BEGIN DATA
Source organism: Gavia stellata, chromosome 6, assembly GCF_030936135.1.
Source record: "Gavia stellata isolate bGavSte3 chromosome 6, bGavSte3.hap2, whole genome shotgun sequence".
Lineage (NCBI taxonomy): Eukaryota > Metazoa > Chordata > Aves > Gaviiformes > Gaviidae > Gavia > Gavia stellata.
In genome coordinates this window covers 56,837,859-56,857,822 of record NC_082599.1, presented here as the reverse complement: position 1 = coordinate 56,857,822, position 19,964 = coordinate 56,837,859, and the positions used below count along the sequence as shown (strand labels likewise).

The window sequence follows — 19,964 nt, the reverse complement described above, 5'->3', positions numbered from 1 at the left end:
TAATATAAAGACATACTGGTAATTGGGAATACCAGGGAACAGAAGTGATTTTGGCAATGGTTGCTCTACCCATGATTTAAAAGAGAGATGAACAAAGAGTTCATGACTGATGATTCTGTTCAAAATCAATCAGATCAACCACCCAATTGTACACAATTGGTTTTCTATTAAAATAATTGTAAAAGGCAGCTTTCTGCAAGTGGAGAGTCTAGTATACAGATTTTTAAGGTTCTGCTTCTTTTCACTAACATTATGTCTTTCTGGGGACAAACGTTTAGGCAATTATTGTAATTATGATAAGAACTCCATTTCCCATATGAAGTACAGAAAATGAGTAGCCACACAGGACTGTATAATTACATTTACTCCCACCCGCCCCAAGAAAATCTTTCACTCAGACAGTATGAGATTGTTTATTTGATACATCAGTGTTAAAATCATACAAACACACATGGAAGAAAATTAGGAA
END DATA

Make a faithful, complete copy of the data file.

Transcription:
Source organism: Gavia stellata, chromosome 6, assembly GCF_030936135.1.
Source record: "Gavia stellata isolate bGavSte3 chromosome 6, bGavSte3.hap2, whole genome shotgun sequence".
Lineage (NCBI taxonomy): Eukaryota > Metazoa > Chordata > Aves > Gaviiformes > Gaviidae > Gavia > Gavia stellata.
In genome coordinates this window covers 56,837,859-56,857,822 of record NC_082599.1, presented here as the reverse complement: position 1 = coordinate 56,857,822, position 19,964 = coordinate 56,837,859, and the positions used below count along the sequence as shown (strand labels likewise).

The window sequence follows — 19,964 nt, the reverse complement described above, 5'->3', positions numbered from 1 at the left end:
TAATATAAAGACATACTGGTAATTGGGAATACCAGGGAACAGAAGTGATTTTGGCAATGGTTGCTCTACCCATGATTTAAAAGAGAGATGAACAAAGAGTTCATGACTGATGATTCTGTTCAAAATCAATCAGATCAACCACCCAATTGTACACAATTGGTTTTCTATTAAAATAATTGTAAAAGGCAGCTTTCTGCAAGTGGAGAGTCTAGTATACAGATTTTTAAGGTTCTGCTTCTTTTCACTAACATTATGTCTTTCTGGGGACAAACGTTTAGGCAATTATTGTAATTATGATAAGAACTCCATTTCCCATATGAAGTACAGAAAATGAGTAGCCACACAGGACTGTATAATTACATTTACTCCCACCCGCCCCAAGAAAATCTTTCACTCAGACAGTATGAGATTGTTTATTTGATACATCAGTGTTAAAATCATACAAACACACATGGAAGAAAATTAGGAA